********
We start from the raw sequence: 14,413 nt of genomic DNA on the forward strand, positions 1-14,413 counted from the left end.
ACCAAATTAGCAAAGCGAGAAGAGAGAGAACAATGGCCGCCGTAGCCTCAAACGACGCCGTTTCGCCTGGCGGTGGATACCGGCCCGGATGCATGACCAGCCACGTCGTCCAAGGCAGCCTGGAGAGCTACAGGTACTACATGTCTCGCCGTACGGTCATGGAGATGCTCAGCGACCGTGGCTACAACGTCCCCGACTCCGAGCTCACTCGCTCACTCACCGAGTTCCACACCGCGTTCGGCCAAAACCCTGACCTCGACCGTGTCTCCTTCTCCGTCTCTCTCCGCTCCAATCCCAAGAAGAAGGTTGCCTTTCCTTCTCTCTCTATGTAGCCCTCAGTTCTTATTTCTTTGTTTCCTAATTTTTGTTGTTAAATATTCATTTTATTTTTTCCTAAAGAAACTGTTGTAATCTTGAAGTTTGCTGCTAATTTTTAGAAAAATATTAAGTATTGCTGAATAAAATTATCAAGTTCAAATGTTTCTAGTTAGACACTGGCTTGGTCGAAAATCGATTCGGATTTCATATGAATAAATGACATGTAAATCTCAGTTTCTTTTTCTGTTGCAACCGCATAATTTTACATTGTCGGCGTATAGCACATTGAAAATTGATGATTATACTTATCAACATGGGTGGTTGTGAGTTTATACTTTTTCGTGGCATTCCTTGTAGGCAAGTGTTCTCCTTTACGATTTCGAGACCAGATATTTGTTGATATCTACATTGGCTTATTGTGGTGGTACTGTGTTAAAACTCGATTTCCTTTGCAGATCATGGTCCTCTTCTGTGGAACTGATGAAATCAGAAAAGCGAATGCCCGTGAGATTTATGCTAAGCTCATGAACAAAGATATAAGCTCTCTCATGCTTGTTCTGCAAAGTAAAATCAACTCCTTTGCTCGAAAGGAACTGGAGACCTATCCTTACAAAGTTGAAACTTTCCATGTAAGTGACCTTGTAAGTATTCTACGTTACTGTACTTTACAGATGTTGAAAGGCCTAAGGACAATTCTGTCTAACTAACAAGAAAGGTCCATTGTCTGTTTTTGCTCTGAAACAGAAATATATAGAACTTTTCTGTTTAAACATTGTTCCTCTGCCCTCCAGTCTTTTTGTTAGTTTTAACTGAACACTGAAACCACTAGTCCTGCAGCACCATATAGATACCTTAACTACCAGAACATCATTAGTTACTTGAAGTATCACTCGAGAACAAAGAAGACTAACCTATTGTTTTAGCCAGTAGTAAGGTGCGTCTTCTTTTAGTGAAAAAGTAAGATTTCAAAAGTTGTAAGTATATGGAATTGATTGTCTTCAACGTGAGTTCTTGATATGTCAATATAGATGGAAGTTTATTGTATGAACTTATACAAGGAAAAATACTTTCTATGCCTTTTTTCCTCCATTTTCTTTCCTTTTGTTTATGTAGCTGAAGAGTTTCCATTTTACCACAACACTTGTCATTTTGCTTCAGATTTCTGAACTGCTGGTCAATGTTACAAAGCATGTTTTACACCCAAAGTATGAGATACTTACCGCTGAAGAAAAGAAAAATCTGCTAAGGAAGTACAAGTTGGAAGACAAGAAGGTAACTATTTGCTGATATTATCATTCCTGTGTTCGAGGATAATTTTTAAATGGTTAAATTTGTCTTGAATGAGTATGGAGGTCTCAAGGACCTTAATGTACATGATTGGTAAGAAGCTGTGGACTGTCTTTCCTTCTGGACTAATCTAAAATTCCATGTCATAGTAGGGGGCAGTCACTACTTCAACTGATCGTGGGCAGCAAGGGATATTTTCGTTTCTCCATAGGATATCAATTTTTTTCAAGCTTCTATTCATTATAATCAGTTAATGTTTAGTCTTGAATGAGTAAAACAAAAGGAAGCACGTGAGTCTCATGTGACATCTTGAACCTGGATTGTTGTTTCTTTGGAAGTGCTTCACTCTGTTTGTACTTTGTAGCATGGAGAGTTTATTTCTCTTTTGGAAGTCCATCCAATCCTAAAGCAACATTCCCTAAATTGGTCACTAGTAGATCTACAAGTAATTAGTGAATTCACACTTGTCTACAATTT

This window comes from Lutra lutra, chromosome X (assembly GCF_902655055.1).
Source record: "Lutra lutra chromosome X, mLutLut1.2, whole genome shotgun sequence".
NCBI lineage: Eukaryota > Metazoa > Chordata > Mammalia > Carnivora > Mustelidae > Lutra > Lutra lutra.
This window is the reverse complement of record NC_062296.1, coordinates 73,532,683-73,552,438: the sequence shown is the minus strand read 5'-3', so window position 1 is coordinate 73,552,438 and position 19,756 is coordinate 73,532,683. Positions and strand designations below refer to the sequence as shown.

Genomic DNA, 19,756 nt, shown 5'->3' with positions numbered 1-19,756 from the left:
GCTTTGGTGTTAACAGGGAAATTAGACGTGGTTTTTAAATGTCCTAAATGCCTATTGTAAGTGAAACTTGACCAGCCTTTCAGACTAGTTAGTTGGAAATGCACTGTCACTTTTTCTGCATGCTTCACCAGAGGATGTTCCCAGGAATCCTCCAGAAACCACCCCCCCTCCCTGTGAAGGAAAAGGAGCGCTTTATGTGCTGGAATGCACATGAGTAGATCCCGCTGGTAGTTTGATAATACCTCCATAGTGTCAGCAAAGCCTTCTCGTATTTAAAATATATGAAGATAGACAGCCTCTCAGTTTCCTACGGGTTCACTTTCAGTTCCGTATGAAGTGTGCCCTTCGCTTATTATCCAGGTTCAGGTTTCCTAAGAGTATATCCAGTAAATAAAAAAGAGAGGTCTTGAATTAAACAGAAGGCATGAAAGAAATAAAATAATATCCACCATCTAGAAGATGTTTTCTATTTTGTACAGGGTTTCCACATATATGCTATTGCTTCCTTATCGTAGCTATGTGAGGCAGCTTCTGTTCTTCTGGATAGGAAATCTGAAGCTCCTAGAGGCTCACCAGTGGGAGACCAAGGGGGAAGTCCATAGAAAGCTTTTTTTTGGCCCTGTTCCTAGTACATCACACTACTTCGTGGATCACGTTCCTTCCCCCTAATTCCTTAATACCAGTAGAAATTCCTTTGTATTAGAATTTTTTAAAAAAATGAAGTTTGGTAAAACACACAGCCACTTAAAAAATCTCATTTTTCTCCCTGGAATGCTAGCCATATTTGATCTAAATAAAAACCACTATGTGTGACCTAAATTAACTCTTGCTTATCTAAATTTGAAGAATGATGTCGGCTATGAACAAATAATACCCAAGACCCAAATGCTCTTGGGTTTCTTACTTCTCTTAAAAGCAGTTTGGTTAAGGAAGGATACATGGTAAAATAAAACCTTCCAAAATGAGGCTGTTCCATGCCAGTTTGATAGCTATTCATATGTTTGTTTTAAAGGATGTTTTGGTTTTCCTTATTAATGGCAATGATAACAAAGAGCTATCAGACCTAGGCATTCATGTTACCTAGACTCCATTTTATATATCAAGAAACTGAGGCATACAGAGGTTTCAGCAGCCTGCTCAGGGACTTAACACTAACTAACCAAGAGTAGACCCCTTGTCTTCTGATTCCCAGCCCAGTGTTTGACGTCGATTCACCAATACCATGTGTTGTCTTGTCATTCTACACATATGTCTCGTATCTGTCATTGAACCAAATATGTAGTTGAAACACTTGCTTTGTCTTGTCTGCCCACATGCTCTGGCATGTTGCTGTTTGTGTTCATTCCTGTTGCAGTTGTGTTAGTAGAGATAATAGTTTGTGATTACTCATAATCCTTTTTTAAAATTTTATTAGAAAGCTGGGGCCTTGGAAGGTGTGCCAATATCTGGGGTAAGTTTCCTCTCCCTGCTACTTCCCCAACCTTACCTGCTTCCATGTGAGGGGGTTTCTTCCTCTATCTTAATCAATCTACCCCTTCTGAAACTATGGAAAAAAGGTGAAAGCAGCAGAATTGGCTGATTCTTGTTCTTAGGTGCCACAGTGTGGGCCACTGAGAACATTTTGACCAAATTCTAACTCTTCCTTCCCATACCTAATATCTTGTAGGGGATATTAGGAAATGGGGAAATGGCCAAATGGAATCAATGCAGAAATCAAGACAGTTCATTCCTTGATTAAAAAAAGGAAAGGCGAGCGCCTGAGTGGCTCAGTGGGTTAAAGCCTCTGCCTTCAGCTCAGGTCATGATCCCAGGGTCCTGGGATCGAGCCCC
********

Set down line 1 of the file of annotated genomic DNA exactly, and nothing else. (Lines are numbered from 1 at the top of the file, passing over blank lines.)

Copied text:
We start from the raw sequence: 14,413 nt of genomic DNA on the forward strand, positions 1-14,413 counted from the left end.